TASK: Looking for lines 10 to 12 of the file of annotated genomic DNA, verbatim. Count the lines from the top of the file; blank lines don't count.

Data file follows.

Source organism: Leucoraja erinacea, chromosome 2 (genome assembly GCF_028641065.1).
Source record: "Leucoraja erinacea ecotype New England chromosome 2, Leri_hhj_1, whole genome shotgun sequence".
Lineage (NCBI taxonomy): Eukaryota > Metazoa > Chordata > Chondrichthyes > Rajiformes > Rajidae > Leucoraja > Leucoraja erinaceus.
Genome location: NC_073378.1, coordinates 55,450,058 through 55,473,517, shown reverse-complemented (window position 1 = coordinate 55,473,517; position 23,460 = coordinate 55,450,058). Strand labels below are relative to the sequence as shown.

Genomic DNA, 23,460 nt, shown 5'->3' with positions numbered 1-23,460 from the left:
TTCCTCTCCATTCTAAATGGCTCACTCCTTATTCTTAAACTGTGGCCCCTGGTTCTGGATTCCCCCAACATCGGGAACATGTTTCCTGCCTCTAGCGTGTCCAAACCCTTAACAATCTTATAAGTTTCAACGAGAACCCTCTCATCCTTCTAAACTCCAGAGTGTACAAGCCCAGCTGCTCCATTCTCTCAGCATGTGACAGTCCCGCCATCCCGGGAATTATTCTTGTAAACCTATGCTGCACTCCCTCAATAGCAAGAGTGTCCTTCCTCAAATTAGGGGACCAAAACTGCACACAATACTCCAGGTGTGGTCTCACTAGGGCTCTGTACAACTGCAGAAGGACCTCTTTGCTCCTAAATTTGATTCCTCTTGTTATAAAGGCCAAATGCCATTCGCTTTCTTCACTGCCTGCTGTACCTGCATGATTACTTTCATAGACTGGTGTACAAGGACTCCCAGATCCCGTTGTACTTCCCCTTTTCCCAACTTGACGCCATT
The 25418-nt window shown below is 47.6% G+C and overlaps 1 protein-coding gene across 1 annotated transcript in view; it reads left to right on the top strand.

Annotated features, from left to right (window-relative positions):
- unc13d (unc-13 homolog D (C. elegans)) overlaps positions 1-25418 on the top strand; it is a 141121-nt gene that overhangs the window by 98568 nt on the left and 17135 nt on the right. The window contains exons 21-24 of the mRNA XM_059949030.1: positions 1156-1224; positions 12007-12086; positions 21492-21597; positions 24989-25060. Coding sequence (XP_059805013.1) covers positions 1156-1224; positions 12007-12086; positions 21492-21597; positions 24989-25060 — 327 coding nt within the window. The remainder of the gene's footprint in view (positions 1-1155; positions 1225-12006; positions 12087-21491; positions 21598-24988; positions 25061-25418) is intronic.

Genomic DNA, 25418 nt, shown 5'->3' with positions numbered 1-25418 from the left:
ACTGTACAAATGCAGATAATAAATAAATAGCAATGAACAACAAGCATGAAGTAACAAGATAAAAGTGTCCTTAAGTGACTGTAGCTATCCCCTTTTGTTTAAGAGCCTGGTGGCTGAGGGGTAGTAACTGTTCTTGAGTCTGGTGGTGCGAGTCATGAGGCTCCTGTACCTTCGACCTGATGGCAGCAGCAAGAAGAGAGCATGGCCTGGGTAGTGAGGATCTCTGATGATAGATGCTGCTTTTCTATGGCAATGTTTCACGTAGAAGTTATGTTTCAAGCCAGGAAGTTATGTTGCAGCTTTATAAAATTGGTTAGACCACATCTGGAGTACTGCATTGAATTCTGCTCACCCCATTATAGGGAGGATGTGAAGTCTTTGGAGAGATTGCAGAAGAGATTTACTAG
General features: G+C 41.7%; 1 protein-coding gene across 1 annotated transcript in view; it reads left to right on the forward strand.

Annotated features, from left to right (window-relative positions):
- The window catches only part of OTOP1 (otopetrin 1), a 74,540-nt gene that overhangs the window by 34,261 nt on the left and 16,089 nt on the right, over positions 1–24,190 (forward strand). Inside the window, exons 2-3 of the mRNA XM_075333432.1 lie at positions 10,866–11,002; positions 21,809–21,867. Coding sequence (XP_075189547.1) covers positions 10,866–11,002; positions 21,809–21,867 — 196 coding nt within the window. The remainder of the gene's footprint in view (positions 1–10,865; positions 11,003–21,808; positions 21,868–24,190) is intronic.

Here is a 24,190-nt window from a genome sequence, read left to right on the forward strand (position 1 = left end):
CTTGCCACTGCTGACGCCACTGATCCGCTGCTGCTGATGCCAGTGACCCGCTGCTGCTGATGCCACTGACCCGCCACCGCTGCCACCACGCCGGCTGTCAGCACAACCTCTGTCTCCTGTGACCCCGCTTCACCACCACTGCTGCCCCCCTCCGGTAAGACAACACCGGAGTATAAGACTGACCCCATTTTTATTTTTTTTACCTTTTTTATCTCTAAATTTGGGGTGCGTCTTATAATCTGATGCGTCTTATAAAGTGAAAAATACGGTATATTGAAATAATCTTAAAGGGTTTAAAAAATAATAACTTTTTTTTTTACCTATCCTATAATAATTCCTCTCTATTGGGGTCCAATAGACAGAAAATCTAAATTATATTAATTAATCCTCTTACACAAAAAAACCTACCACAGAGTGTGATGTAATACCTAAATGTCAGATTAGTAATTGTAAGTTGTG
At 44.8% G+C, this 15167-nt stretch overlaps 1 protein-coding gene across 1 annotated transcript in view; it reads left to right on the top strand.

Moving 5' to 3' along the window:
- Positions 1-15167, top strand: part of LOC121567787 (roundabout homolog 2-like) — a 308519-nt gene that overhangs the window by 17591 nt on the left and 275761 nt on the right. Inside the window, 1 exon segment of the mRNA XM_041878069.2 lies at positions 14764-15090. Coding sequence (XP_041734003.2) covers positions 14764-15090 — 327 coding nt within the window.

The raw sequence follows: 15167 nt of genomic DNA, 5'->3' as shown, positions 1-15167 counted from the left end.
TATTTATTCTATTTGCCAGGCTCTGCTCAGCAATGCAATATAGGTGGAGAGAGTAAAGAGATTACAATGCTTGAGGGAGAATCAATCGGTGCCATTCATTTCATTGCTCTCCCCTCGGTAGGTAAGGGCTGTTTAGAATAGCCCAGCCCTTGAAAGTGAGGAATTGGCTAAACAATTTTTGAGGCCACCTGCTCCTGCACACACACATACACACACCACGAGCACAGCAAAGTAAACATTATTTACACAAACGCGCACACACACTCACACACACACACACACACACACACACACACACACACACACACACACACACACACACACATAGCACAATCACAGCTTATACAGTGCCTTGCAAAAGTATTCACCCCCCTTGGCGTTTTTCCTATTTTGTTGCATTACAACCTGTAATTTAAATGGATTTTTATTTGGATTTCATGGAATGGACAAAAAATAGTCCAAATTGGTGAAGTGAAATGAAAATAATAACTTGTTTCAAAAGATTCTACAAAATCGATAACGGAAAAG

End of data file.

Genomic DNA, 25418 nt, shown 5'->3' with positions numbered 1-25418 from the left:
ACTGTACAAATGCAGATAATAAATAAATAGCAATGAACAACAAGCATGAAGTAACAAGATAAAAGTGTCCTTAAGTGACTGTAGCTATCCCCTTTTGTTTAAGAGCCTGGTGGCTGAGGGGTAGTAACTGTTCTTGAGTCTGGTGGTGCGAGTCATGAGGCTCCTGTACCTTCGACCTGATGGCAGCAGCAAGAAGAGAGCATGGCCTGGGTAGTGAGGATCTCTGATGATAGATGCTGCTTTTCTATGGCAATGTTTCACGTAGAAGTTATGTTTCAAGCCAGGAAGTTATGTTGCAGCTTTATAAAATTGGTTAGACCACATCTGGAGTACTGCATTGAATTCTGCTCACCCCATTATAGGGAGGATGTGAAGTCTTTGGAGAGATTGCAGAAGAGATTTACTAG
General features: G+C 41.7%; 1 protein-coding gene across 1 annotated transcript in view; it reads left to right on the forward strand.